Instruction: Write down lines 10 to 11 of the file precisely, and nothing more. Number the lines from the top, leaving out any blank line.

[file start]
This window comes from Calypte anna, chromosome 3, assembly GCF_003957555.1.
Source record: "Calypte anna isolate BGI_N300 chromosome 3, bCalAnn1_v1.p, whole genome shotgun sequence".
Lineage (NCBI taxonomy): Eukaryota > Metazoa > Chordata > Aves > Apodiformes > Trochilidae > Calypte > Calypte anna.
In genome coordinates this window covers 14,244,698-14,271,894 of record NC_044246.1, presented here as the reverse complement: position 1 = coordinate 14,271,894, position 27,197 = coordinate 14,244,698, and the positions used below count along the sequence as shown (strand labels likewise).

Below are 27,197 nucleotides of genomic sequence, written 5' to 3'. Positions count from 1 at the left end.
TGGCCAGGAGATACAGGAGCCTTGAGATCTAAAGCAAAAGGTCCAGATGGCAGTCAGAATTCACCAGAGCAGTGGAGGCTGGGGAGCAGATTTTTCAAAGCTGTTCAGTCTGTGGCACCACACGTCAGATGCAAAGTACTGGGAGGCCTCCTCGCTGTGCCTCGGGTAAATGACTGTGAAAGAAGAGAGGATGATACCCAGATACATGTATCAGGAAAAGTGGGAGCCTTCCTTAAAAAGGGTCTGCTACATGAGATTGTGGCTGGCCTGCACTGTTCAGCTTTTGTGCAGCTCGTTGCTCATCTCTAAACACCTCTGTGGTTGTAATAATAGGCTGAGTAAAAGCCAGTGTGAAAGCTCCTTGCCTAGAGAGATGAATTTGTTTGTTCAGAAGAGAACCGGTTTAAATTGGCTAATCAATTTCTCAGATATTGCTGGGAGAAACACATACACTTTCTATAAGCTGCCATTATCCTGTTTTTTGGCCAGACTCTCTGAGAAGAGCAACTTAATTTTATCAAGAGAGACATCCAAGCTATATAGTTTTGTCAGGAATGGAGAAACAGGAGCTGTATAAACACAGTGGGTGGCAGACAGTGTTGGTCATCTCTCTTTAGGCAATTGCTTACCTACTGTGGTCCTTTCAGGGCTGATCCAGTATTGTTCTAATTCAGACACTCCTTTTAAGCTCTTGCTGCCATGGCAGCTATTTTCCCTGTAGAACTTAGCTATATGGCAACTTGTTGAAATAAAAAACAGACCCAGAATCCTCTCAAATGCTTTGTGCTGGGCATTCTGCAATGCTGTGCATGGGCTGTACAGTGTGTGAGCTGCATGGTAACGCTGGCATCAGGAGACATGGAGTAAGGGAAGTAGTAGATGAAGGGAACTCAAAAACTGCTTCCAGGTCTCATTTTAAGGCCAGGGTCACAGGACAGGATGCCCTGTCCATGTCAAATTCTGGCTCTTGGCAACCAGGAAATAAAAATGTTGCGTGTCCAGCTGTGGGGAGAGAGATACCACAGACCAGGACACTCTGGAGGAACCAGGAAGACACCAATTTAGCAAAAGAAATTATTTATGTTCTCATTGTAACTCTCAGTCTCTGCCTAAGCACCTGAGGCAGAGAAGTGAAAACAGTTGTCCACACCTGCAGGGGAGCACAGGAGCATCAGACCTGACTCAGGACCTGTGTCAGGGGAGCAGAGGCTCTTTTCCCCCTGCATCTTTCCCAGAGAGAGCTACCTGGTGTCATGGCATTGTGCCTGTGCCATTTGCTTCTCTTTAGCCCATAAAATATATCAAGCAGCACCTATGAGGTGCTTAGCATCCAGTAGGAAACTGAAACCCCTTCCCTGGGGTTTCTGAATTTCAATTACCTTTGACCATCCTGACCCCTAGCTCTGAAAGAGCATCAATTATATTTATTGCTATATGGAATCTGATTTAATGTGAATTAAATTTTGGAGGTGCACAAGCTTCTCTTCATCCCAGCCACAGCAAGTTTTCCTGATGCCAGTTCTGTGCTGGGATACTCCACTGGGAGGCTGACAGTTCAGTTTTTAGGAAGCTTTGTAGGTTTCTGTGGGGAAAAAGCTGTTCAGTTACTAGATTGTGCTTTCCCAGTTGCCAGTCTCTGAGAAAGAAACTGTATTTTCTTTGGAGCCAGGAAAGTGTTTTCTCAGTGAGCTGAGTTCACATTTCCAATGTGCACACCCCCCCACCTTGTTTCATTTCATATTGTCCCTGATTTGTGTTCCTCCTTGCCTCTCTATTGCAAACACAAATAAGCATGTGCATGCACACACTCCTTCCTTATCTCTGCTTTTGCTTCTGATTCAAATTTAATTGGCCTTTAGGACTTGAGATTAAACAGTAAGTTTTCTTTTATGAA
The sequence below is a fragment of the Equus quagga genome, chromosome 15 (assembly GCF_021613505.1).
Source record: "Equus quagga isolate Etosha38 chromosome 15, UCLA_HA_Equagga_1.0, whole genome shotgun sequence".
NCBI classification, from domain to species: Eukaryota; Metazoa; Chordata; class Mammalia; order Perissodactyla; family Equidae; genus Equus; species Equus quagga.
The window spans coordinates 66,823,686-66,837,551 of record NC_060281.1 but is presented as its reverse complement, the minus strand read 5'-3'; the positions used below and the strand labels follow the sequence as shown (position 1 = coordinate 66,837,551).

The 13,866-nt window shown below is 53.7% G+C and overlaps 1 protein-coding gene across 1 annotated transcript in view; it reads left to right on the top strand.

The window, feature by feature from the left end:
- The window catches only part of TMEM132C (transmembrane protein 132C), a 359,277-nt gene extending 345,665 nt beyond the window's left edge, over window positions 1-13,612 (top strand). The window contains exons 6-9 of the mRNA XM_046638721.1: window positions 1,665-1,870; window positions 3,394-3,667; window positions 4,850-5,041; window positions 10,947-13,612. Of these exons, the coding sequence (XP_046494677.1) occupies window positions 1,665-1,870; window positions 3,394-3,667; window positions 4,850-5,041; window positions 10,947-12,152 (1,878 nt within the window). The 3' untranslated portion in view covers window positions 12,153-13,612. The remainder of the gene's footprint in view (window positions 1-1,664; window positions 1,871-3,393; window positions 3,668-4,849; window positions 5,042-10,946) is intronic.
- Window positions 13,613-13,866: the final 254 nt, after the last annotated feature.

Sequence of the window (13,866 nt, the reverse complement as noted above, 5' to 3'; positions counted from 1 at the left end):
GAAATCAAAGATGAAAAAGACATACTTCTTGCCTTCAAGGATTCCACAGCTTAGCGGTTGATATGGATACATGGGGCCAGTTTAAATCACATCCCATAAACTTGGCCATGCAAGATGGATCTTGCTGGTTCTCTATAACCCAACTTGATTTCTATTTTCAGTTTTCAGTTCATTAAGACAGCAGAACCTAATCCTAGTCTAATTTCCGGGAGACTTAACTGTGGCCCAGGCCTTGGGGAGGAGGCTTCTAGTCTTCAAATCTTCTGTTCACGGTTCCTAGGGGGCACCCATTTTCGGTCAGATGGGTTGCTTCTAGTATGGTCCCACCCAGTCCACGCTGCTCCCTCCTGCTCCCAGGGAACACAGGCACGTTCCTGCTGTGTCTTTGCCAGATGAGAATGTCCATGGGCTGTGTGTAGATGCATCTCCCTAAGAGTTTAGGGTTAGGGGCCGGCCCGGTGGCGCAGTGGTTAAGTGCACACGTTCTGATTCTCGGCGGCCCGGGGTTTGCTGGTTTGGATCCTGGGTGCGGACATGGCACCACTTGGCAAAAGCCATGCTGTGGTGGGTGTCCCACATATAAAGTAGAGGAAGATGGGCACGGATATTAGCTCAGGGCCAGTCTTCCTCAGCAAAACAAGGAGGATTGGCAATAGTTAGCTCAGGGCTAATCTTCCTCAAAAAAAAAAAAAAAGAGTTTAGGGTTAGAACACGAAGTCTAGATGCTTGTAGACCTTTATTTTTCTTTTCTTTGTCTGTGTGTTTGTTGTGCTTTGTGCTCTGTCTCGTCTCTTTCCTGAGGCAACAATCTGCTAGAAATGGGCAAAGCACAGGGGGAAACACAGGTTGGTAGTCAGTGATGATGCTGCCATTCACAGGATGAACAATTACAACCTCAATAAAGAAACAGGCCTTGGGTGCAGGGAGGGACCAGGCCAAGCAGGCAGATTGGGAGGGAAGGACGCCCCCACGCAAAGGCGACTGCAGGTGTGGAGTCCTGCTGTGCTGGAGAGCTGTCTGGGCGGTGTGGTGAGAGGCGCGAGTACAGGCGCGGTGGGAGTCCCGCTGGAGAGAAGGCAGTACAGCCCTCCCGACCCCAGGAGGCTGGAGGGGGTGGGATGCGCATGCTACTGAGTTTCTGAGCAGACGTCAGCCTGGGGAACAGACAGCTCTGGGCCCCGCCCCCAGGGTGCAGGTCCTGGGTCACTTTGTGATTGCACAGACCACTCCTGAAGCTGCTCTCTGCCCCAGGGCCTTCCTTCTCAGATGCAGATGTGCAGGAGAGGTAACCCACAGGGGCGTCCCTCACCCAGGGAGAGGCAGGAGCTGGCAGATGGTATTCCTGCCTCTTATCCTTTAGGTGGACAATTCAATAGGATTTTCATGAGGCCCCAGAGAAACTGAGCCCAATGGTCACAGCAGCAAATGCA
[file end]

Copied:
The window spans coordinates 66,823,686-66,837,551 of record NC_060281.1 but is presented as its reverse complement, the minus strand read 5'-3'; the positions used below and the strand labels follow the sequence as shown (position 1 = coordinate 66,837,551).

The 13,866-nt window shown below is 53.7% G+C and overlaps 1 protein-coding gene across 1 annotated transcript in view; it reads left to right on the top strand.